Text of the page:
A Poem... for Libya

Two weeks after the February 17th uprising began in Libya I visited a good friend. We talked about what was going on and she confided that she'd been inspired to write a poem. She retrieved the paper that she'd written the poem and read it to me and then put the paper carefully away. Later, after I had gone home, she hid the poem, secreting it away so well that she forgot where she put it. Recently she came across it again and rewrote it for me, presenting it to me as a gift, rolled into a scroll and tied with a thin, red satin ribbon. She gave me permission to publish it here on my blog.

I find it especially moving - she had written the poem during the first week and a half of the uprising. There is so much hope in the words, a hope for freedom and democracy for Libya. I hope that those Libyans who read the poem will remember to register to vote - it's so very, very important.

The poem has no title...


From the mountain tops
Across the valleys
From the seaside beaches
Across the desert sand
Rang the People's cry - 
Freedom!

The footsteps of our youth
were steady in their forward march
Armed with naught but courage
they refused to retreat from their Goal
The cruel foe endeavored to stand
and repel Democracy's march
Freely flowed the precious blood
of our Youth
Yet still they would not be stopped
The Flame of Hope burned bright
in their Hearts and would not die

Our eyes fill with tears
and our hearts burst with Pride
At the Bravery enacted in Freedom's cause
Let us ever revere the memory 
of the Days of Change
Which though dearly bought
Gained for our Beloved Land - 
Freedom!

Rhonda Ahmed
February 26, 2011





Comments

  1. What a brave person you are for sitting it out with your lovely family, waiting for good days to start.. having lived through all that nighmare days and nights of dreadful strife. It is amazingly powerful to know that people like yourself keep going despite the odds.. I am sure that your country will have the freedom of choice that you all wished for. I cannot imagine being in a dangerous place looking out for the children, your own safety and still managing to smile through it. I have discovered your blog, so I will keep looking out for you.. I salute you all in these days of change, and hope you all stay safe and that that country will find its way again. I know you are from a diff country originally but all your ties over the years have bound you there quite strongly I am sure.. Good Luck, and I look forward to the next blog...oh and tell that poet friend, it was an amazing visual picture done by words.. Jeannine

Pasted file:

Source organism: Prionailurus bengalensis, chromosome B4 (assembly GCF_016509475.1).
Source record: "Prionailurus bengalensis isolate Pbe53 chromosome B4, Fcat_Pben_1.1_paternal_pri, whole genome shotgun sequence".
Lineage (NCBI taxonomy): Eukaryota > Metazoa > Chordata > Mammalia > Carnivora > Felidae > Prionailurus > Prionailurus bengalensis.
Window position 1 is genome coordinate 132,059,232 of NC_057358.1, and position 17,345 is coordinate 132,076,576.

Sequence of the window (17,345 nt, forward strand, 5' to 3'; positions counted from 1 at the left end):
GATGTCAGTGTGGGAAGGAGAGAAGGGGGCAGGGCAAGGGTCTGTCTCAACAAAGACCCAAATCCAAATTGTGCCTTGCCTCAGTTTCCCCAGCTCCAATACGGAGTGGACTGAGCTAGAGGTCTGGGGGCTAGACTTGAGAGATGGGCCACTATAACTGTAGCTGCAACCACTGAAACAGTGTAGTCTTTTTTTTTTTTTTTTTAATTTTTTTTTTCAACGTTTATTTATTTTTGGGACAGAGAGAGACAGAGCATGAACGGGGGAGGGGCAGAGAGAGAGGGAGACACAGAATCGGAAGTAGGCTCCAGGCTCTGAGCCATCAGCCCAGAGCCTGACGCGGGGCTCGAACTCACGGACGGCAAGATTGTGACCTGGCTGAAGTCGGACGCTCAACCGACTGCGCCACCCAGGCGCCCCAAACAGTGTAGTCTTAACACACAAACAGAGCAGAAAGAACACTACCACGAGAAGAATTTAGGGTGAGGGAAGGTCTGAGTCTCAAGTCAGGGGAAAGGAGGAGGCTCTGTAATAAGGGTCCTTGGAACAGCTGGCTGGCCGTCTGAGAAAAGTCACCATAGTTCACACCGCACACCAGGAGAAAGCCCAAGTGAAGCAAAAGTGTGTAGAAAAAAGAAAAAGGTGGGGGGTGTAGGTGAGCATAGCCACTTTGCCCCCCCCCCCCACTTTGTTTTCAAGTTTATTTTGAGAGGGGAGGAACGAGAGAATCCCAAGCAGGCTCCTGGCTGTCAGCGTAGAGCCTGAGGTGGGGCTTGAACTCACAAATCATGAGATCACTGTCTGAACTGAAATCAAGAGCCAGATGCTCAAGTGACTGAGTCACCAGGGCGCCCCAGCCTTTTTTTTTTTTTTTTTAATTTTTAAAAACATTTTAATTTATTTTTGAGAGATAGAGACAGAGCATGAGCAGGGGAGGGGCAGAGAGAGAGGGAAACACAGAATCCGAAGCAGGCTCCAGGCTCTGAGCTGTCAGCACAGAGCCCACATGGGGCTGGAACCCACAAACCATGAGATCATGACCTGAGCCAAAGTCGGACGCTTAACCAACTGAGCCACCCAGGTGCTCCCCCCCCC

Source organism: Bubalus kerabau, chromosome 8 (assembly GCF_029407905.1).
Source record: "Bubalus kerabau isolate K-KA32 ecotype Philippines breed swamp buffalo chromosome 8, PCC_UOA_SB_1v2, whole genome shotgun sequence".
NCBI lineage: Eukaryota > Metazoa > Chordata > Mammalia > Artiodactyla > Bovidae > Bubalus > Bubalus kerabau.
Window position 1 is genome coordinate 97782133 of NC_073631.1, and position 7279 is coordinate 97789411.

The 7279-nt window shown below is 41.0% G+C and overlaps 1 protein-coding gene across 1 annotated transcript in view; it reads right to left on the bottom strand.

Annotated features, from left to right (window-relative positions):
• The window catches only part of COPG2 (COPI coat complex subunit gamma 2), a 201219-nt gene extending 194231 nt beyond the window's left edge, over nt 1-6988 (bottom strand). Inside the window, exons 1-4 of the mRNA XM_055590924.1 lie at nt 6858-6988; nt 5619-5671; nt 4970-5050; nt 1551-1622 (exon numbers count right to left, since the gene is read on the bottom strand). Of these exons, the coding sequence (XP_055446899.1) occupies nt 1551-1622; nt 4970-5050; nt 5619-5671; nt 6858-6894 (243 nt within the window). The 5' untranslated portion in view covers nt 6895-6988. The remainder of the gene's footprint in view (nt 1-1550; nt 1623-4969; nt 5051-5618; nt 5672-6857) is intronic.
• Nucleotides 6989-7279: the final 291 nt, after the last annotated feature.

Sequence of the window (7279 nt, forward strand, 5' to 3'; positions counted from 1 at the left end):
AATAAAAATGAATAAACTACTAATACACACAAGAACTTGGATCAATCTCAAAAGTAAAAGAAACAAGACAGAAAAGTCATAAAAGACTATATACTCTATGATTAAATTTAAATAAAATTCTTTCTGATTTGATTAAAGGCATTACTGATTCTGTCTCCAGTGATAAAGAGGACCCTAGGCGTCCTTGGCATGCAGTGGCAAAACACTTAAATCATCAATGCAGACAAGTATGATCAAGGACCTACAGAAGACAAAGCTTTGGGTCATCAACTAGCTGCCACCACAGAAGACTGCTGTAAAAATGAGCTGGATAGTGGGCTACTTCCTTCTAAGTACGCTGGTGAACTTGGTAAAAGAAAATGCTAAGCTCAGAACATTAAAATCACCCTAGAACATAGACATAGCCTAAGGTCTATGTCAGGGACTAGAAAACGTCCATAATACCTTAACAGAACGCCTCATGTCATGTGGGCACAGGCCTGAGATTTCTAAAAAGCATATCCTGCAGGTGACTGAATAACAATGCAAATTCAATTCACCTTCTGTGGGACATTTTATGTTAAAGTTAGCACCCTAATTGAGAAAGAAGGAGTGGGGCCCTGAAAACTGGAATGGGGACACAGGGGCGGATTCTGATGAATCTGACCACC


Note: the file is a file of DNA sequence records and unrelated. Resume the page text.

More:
ReplyDelete
  2. What a beautiful poem. Inshallah all the martyr's will be remembered God bless them and their families/friends, people must vote or for what was the purpose of the revolution?

    Wishing peace and prosperity for the beautiful Libya and it's people, they deserve the best after all the years of suffering.

    ReplyDelete
  3. It's realy an amaizing poem , I think the title of this poem should be (Days for a change ).

    ReplyDelete
  4. Hi, Teri. Touching poem, so much hope. There's something about a struggle that is important. Frantz Fanon put his finger on it pretty well in "Les Damnés de la terre". But the longest, and hardest road seems to be what happens afterwards. May Libyans have peaceful and fair elections and may you have a good trip.
    best, nadia

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